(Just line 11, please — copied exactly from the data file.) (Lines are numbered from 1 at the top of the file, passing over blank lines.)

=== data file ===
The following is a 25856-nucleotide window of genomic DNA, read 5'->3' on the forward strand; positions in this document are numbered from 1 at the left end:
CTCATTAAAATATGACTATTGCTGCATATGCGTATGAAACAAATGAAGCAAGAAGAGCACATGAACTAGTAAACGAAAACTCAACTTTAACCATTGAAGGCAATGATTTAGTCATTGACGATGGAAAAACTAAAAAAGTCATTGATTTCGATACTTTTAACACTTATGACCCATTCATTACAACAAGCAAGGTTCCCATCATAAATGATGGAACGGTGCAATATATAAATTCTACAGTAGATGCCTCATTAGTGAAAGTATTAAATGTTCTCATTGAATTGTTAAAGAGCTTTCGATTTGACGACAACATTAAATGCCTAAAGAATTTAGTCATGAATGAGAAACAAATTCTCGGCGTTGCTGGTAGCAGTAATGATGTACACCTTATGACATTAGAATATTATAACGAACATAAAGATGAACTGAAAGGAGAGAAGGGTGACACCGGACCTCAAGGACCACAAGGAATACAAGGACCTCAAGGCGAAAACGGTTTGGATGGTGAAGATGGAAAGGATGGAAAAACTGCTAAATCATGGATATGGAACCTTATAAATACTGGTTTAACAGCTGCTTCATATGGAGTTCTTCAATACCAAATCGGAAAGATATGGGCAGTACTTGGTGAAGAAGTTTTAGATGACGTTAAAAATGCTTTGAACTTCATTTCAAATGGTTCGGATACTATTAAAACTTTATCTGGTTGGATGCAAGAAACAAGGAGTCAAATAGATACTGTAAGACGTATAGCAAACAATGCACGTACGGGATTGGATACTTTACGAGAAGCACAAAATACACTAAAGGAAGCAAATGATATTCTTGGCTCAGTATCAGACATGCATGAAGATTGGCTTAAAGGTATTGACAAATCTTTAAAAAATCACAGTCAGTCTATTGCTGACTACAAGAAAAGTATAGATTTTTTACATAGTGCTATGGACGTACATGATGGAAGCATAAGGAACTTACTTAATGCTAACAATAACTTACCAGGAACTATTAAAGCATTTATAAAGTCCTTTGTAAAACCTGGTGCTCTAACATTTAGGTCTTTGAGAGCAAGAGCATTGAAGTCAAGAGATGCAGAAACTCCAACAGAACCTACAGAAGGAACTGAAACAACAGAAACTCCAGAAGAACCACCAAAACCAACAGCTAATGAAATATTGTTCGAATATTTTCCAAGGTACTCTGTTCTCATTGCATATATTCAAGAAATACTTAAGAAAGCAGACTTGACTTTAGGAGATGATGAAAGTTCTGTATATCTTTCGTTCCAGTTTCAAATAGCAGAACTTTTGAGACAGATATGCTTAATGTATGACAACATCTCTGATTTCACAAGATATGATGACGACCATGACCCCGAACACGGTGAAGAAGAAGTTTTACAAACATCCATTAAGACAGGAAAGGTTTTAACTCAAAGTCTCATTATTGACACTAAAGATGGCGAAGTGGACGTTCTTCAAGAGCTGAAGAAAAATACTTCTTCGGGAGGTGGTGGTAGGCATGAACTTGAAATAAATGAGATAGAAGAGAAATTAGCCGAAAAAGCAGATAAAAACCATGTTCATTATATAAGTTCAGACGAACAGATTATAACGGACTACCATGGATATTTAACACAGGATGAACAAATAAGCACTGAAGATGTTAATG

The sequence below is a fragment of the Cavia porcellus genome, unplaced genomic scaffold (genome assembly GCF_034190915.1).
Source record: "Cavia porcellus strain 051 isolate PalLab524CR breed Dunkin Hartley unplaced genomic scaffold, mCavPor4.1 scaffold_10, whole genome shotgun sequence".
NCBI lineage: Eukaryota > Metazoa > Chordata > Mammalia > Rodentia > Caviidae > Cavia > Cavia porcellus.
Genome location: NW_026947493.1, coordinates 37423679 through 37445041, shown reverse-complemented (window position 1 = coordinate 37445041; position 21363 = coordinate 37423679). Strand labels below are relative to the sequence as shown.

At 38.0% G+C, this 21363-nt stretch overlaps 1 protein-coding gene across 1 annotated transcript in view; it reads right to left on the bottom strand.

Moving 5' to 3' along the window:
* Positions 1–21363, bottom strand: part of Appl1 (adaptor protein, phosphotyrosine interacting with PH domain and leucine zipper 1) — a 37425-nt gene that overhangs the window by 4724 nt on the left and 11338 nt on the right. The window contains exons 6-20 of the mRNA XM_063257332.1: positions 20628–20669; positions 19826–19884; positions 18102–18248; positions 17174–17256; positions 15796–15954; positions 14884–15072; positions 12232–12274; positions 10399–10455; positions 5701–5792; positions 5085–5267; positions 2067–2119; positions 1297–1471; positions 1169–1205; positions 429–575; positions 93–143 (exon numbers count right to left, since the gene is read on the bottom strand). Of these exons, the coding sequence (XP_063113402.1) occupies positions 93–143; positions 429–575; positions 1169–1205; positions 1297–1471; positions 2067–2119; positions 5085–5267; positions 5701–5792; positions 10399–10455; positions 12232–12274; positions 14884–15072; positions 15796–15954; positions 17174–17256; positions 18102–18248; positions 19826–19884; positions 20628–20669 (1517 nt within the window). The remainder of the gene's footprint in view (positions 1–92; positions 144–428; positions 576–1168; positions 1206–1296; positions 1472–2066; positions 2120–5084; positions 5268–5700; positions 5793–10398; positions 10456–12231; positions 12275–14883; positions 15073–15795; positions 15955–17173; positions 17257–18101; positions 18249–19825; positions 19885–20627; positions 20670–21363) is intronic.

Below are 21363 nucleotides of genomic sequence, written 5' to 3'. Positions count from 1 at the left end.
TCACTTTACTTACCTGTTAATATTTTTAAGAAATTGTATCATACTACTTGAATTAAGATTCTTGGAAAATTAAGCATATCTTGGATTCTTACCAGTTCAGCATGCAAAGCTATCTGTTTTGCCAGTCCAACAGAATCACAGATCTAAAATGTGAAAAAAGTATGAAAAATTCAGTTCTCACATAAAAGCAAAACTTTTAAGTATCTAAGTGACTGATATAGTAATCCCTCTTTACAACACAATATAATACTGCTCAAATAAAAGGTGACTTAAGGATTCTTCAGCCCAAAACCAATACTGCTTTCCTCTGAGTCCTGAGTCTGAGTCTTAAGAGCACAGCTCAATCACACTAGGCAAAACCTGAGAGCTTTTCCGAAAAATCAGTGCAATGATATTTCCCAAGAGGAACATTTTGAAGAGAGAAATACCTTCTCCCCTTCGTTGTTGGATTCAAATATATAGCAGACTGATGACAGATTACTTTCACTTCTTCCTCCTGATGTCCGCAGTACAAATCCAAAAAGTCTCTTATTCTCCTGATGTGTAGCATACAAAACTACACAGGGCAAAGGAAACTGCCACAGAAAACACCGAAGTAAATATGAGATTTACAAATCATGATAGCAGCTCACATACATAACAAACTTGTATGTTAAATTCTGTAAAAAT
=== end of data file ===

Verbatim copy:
TCACTTTACTTACCTGTTAATATTTTTAAGAAATTGTATCATACTACTTGAATTAAGATTCTTGGAAAATTAAGCATATCTTGGATTCTTACCAGTTCAGCATGCAAAGCTATCTGTTTTGCCAGTCCAACAGAATCACAGATCTAAAATGTGAAAAAAGTATGAAAAATTCAGTTCTCACATAAAAGCAAAACTTTTAAGTATCTAAGTGACTGATATAGTAATCCCTCTTTACAACACAATATAATACTGCTCAAATAAAAGGTGACTTAAGGATTCTTCAGCCCAAAACCAATACTGCTTTCCTCTGAGTCCTGAGTCTGAGTCTTAAGAGCACAGCTCAATCACACTAGGCAAAACCTGAGAGCTTTTCCGAAAAATCAGTGCAATGATATTTCCCAAGAGGAACATTTTGAAGAGAGAAATACCTTCTCCCCTTCGTTGTTGGATTCAAATATATAGCAGACTGATGACAGATTACTTTCACTTCTTCCTCCTGATGTCCGCAGTACAAATCCAAAAAGTCTCTTATTCTCCTGATGTGTAGCATACAAAACTACACAGGGCAAAGGAAACTGCCACAGAAAACACCGAAGTAAATATGAGATTTACAAATCATGATAGCAGCTCACATACATAACAAACTTGTATGTTAAATTCTGTAAAAAT